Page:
Japan recession fears grow as GDP shrinks at 6.3% rate with COVID-19 hit to come
Gross domestic product shrank at an annualized pace of 6.3 percent from the previous quarter in the three months through December, according to a preliminary estimate by the Cabinet Office released Monday.
Economists surveyed had predicted a fall of 3.8 percent, highlighting the adverse impact of the consumption tax increase, weak global demand and typhoon disruption.
The worse than expected outcome showed that some of the government’s confidence in measures to cushion the blow of the tax hike was misplaced.
The result also raises the possibility that with the virus outbreak still spreading, Prime Minister Shinzo Abe may have to consider another round of extra spending to support growth, little more than two months after his most recent stimulus package.
“I’m getting ready for another contraction in Japan’s first quarter. There just aren’t any positive factors to build a positive growth forecast,” said Mari Iwashita, chief market economist at Daiwa Securities Co., highlighting her view that the economy is likely falling into recession.
Iwashita expects the government to form another extra budget once it becomes clear the economy has stayed in a funk in the first quarter.
The Abe administration and the Bank of Japan had expected a smaller impact from the tax hike compared with the experience in 2014, when it buckled the economy by more than 7 percent. The tax increase this time was smaller, foods were exempted and the government deployed a raft of countermeasures aimed at smoothing out fluctuations in demand.
But economists said some of the government’s steps, such as rebates on spending via cashless transactions, had limited impact as they didn’t appeal to an older segment of the population not used to mobile phone payment platforms.
The figures laid bare the vulnerability of domestic consumption to tax hikes, according to Takashi Shiono, an economist at Credit Suisse Group AG.
The latest data showed that private consumption plunged by an annualized 11 percent in the quarter, as households slashed their purchases of cars, cosmetics and domestic appliances. In 2014 the hit was 18 percent.
Businesses also scaled back investment by 14 percent, preferring to wait for signs of a recovery from the tax shock before committing to further spending.
While the initial trade deal between the U.S. and China should have offered a tail wind for investment this quarter, the unexpected virus outbreak may instead amplify caution in the boardrooms of corporate Japan.
“Concern over the virus is only intensifying and the mood of self-restraint is going to spread more broadly. I’m becoming downbeat on Japan’s economy,” Shiono said.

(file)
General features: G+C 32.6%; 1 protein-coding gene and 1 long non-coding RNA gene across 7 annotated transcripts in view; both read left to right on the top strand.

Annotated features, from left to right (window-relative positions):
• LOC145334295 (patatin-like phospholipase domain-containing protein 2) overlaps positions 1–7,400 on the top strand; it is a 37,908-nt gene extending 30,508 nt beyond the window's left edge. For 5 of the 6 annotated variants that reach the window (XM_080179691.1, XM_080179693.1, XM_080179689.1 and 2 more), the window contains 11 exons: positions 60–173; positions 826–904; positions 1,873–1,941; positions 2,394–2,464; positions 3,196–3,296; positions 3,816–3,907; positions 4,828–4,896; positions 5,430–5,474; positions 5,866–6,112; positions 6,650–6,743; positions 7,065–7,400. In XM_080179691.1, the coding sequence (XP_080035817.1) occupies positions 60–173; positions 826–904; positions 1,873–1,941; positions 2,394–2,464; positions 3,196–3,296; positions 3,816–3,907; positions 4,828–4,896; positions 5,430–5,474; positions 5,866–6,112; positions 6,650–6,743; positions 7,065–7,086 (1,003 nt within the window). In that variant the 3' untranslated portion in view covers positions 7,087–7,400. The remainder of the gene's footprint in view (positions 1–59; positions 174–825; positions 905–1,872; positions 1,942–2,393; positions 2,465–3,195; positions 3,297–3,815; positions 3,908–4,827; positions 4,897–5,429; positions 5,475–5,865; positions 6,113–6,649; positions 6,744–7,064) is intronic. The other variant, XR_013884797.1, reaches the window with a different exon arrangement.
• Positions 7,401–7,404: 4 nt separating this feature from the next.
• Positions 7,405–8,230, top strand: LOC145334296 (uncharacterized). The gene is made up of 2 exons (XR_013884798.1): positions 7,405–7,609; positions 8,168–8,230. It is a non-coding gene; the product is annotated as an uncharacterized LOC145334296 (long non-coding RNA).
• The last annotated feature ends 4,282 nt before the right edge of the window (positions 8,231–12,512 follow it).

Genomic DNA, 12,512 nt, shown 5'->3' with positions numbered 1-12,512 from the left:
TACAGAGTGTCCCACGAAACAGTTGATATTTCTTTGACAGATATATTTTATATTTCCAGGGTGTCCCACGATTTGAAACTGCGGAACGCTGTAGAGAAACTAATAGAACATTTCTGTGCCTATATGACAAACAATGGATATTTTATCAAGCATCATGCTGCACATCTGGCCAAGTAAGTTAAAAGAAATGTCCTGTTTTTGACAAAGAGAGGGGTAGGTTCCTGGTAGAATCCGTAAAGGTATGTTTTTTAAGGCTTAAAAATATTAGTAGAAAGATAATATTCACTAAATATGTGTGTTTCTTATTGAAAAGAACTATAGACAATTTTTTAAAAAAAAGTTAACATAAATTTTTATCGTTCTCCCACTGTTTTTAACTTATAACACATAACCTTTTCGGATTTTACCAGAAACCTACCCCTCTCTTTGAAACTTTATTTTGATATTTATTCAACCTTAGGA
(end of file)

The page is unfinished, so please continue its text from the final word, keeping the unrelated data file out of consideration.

The virus has already stopped the visits of hundreds of thousands of Chinese tourists to Japan at the beginning of the Olympic year, hitting an important source of spending revenue. The longer the outbreak disrupts production and domestic demand in Japan’s biggest trading partner, the more likely Japan’s exporters will suffer and parts supplies may dry up.
Already government officials are hinting that more spending is in the pipeline if a slump looks certain.
“We will keep paying careful attention to the virus’s effect on tourism and the wider economy,” economy minister Yasutoshi Nishimura said in a statement. “According to the level of emergency, we will take necessary steps as needed in a flexible manner, and respond fully.”
Abe unveiled initial measures to counter the impact of the coronavirus last week, but so soon after releasing his economic package in December, he is likely to want to see harder evidence of a recession before mulling another large spending spree.
For its part, the BOJ is also likely to emphasize the need for more data to assess the underlying trend.
“Given the mounting risks to a rebound this quarter from the coronavirus, the government is likely to face growing pressure to add to already-hefty fiscal stimulus in the pipeline. A sharp drop in nominal GDP won’t sit easy with the Bank of Japan,” Yuki Masujima, a Bloomberg economist, said.
On a nonannualized basis, the economy contracted 1.6 percent from the third quarter. Economists predicted a decline of 1 percent.
Business investment fell 3.7 percent, compared with a forecast for a 1.6 percent decline.
Exports fell by 0.1 percent, but a bigger drop in imports helped make the net impact on GDP positive.